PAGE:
The Eclipse of Biblical Narrative

Frei investigates the breakdown between story and reality, realistic and figural interpretation.  His Yale post-liberal presuppositions aid his analysing German liberalism.  They do not help him construct a coherent alternative.

A realistic interpretation is a strict correspondence between word and reality.  There can only be one meaning:  that of the author.  This is problematic when one approaches biblical prophecy: were the prophets’ intended meanings the same as that of the New Testament readers?  At this point the realistic paradigm breaks down.

A figural reading is close to Reformed typology:  the narrated sequence contains its own meaning (Frei 28).  While Frei doesn’t draw the explicit conclusion, if typology is true, then one must have a narratival epistemology.  One will note this is standard Protestant–especially Reformed covenantal–hermeneutics.  So what happened in history, especially in Germany?  The blossoming liberal schools quite correctly saw that if typology is true, then the bible has a coherent unity.  If the bible has a coherent unity, then it forces a narratival epistemology.  If that is true, then dualisms of a Platonic or Kantian sort are ruled out.

“What if Plato were a German Liberal?”

The development of hermeneutics didn’t take place in a vacuum.  Scholars were interacting with contemporary philosophical shfits.  The liberal schools would not accept a realistic hermeneutics because it was obvious (for them) that miracles and resurrection were not part of “reality.”  They could not accept a typological reading because typology is at war with internalized, spiritual pious gush.

Schleiermacher’s comments are appropriate at this point.  His denial of the Resurrection and the miraculous is well-known, but perhaps not his reasons why.  They are several:  if the truth of the story is in the event, then it stands or falls apart from my internalized spiritualization of the text.  Further, if the goal of Jesus (on the liberal gloss) is his coming-to-realization of God-conciousness, then the Resurrection makes such reading pointless.  Indeed, the cross is an anti-climax.

Lessons to be learned:  A Conclusion of sorts

It’s not clear if Frei himself avoids all of the criticisms of liberal theology.   His distinction between factuality and factuality-like probably won’t hold up under scrutiny (which is why few liberals adopted it).  His understanding of narrative theology is brilliant, but narrative theology only works if the narrative is…well..real. Did it actually happen?

If we do not have eschatology as the corresponding pole to history, as none of the liberals did, then it is hard to avoid Strauss’s criticisms.   If the goal of hermeneutics is eternal, timeless truths (ironically shared by both modern Evangelicals and Schleiermacher), then Lessing’s ditch is insurmountable.  If truth is Platonic and necessary and eternal, necessary because it is eternal, then why bother with historical contingencies like narratives?  If this is the case, Lessing is absolutely correct.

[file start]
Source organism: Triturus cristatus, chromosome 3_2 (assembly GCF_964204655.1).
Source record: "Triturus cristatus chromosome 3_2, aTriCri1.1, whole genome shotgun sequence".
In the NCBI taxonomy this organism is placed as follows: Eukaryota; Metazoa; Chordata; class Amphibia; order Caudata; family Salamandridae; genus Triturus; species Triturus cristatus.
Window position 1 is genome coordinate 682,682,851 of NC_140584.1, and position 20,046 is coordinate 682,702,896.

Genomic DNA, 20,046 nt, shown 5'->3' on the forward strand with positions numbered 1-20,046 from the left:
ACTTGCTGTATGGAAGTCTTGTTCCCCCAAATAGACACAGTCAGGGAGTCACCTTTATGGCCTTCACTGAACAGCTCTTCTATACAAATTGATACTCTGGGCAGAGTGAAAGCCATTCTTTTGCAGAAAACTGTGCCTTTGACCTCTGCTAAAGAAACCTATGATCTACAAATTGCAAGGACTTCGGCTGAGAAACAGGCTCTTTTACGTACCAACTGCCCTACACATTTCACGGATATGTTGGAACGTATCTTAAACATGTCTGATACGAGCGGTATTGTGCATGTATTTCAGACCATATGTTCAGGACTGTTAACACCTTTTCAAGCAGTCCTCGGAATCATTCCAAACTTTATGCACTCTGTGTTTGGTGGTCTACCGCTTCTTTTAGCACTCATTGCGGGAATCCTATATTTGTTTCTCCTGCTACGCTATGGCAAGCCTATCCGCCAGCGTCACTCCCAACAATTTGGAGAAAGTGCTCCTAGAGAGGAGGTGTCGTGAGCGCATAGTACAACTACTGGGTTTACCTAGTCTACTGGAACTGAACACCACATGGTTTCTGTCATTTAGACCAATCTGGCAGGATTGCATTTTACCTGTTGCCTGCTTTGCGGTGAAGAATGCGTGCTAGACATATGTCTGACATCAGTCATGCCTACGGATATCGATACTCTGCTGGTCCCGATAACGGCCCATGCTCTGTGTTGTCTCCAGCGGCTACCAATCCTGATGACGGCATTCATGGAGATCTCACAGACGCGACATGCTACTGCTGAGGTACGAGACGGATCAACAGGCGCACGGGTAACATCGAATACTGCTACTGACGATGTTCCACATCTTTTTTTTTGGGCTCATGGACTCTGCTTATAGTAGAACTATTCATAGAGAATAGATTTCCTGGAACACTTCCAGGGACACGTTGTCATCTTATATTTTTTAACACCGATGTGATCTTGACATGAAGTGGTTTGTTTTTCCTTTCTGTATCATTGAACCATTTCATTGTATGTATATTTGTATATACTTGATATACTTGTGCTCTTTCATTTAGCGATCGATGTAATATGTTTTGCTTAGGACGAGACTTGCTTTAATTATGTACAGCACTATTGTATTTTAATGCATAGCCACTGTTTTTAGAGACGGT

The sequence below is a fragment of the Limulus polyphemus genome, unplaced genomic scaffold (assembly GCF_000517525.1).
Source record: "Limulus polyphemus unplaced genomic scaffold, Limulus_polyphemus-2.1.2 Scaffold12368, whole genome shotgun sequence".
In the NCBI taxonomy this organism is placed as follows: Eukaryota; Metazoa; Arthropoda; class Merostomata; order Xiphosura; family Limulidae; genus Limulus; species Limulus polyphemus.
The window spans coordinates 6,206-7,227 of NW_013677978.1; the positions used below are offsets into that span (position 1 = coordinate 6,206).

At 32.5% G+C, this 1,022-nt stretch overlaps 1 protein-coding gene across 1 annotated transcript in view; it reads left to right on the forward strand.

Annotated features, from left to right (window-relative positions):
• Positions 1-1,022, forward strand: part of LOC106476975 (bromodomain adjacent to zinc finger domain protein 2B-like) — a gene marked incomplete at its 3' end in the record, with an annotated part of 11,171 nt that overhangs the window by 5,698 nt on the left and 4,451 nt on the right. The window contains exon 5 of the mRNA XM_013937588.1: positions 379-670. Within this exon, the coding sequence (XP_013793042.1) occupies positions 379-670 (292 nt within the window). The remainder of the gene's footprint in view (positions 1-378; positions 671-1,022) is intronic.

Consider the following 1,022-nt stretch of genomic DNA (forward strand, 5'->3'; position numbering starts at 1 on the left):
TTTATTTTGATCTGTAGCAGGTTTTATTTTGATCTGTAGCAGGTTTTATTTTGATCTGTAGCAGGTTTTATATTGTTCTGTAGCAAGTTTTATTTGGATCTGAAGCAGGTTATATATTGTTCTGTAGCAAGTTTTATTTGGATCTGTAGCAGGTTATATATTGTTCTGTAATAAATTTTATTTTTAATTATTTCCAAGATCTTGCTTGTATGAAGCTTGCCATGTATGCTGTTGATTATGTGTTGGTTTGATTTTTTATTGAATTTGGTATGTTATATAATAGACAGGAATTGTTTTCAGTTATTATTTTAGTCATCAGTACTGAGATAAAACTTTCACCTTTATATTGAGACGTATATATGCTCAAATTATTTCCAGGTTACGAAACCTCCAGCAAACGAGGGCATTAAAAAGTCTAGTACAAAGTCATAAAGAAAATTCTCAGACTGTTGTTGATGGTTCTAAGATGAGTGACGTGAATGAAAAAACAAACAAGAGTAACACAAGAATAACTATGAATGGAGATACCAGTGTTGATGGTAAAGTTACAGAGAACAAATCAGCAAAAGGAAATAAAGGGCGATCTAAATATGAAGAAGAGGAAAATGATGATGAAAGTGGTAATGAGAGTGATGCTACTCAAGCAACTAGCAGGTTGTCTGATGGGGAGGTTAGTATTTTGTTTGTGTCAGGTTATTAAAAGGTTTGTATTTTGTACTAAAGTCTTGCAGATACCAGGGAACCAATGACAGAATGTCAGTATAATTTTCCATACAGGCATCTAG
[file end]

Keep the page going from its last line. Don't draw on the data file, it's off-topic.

The God who Acts: Biblical Theology as Recital

Wright, G. E.  The God Who Acts: Biblical Theology as Recital

A very important work in 20th century biblical studies. Dissatisfied with the liberal gutting of the Faith, yet uncomfortable with actually affirming said Faith, Wright (not to be confused with NT Scholar NT Wright) and the Biblical Theology movement posited a God who makes himself known by his acts. We know God by what he does in the narrative.

On one level I agree. A narratival theology, indeed a narratival ontology, demands a God who acts. We know God by his saving work, not from our philosophizing about his essence (or if you are into hyperousia, the essence beyond the essence).

There is a problem with Wright’s proposal, though. As numerous neo-liberals have pointed out, Did God actually act in *this* space-time history? If Wright says no then how is he any different from old-school liberalism? If he says yes, how is he not a biblical conservative?

Even worse, by positing God’s acting in a different narrative than the real life narrative, we have a modalistic narrative behind the narrative, which is not so different from the hyper-ousia modalism of God behind God.  I’ve accused Eastern Orthodoxy’s essence/energy model as modalist.  It posits an Essence behind the Persons who are Behind the Energies which (no longer who?!) are behind the narrative.  One cannot miss the heavy irony:  EO vaunts itself on starting with the Persons of the Trinity (Or maybe the energies?) which gives it a dynamism that the West lacks.  In reality, though, by not identifying God with the God of Israel’s narrative–or rather, the identity of God is not connected to Israel’s narrative, but is rather an entity behind that narrative–the end result is the same.

Conclusion:

Actually an enjoyable book. I really benefited from it and it probably stands a few rereadings. Still, one must note the author’s presuppositions.